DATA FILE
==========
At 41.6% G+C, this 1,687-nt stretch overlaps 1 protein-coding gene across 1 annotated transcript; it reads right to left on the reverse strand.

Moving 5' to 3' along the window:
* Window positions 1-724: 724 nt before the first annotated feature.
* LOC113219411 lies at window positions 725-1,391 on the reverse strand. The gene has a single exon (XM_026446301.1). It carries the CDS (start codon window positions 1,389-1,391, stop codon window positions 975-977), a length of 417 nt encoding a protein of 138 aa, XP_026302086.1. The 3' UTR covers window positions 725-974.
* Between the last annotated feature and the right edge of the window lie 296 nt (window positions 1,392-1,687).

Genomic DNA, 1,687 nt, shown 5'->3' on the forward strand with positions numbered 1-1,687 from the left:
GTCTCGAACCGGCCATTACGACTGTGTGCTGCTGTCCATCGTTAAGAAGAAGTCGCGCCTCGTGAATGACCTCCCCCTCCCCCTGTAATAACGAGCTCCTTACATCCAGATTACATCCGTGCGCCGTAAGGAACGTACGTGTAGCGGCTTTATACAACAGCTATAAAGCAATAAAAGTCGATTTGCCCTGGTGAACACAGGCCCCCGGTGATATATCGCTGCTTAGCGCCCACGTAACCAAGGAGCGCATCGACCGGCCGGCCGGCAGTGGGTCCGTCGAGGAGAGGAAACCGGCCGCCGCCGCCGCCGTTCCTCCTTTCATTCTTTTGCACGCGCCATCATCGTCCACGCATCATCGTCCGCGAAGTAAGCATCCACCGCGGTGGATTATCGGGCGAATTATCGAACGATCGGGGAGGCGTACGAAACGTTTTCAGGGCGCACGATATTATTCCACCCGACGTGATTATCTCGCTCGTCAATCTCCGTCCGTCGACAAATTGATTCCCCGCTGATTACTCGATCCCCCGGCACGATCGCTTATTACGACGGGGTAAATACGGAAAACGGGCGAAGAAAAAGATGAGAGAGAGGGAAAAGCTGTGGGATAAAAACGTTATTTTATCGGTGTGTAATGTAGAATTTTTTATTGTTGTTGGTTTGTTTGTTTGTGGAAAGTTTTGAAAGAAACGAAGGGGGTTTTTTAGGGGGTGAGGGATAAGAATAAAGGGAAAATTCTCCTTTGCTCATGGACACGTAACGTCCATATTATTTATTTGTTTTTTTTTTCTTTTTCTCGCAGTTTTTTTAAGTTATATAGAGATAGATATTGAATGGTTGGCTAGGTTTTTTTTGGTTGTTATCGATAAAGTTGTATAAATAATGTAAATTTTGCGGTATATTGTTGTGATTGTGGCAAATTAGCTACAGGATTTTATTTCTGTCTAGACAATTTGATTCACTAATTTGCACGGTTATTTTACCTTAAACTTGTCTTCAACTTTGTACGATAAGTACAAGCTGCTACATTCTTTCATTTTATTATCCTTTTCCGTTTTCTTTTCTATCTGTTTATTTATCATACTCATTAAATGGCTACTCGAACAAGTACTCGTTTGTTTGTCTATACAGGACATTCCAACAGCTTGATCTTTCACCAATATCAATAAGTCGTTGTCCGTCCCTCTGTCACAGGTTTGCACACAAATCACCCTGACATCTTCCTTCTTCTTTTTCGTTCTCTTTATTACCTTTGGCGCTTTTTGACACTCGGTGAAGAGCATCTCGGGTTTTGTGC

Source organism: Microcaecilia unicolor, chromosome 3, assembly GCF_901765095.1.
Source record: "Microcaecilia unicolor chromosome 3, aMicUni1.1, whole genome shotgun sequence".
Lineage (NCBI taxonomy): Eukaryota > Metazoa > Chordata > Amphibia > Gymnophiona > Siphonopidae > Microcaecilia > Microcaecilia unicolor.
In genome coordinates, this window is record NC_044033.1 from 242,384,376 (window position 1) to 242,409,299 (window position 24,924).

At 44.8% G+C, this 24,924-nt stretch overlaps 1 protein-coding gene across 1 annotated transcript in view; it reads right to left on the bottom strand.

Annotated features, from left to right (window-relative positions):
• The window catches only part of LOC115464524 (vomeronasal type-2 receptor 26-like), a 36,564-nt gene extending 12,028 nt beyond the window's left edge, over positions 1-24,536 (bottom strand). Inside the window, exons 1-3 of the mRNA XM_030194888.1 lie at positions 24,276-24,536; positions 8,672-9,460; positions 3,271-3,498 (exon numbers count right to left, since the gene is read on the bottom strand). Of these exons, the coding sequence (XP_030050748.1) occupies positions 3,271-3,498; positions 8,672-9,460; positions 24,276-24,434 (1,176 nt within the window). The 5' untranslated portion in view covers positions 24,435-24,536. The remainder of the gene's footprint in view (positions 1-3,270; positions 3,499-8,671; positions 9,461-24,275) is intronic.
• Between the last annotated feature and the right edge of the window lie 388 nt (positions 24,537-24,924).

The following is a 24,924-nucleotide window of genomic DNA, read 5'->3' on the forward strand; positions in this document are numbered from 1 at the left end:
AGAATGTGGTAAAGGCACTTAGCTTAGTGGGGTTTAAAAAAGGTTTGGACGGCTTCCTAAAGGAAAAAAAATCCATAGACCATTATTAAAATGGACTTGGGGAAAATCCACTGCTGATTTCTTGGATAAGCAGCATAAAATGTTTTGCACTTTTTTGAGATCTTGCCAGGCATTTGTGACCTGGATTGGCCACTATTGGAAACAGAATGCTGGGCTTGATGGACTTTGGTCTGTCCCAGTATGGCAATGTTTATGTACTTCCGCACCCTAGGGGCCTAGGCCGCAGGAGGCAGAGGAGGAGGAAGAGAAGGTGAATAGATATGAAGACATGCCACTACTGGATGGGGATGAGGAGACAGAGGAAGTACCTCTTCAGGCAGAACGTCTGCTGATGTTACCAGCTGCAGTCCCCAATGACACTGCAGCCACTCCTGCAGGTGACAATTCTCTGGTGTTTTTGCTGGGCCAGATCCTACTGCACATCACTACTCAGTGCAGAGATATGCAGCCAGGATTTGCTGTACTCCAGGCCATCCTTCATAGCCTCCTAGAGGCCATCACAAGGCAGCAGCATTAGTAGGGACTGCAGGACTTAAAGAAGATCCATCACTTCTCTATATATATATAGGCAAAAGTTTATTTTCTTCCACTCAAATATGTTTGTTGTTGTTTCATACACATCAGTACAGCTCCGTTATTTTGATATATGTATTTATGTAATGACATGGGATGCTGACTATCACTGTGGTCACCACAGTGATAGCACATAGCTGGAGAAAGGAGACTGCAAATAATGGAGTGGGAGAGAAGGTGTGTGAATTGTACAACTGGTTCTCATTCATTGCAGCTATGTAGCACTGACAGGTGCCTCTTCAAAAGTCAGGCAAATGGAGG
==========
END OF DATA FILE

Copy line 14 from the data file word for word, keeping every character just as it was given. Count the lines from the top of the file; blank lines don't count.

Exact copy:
• The window catches only part of LOC115464524 (vomeronasal type-2 receptor 26-like), a 36,564-nt gene extending 12,028 nt beyond the window's left edge, over positions 1-24,536 (bottom strand). Inside the window, exons 1-3 of the mRNA XM_030194888.1 lie at positions 24,276-24,536; positions 8,672-9,460; positions 3,271-3,498 (exon numbers count right to left, since the gene is read on the bottom strand). Of these exons, the coding sequence (XP_030050748.1) occupies positions 3,271-3,498; positions 8,672-9,460; positions 24,276-24,434 (1,176 nt within the window). The 5' untranslated portion in view covers positions 24,435-24,536. The remainder of the gene's footprint in view (positions 1-3,270; positions 3,499-8,671; positions 9,461-24,275) is intronic.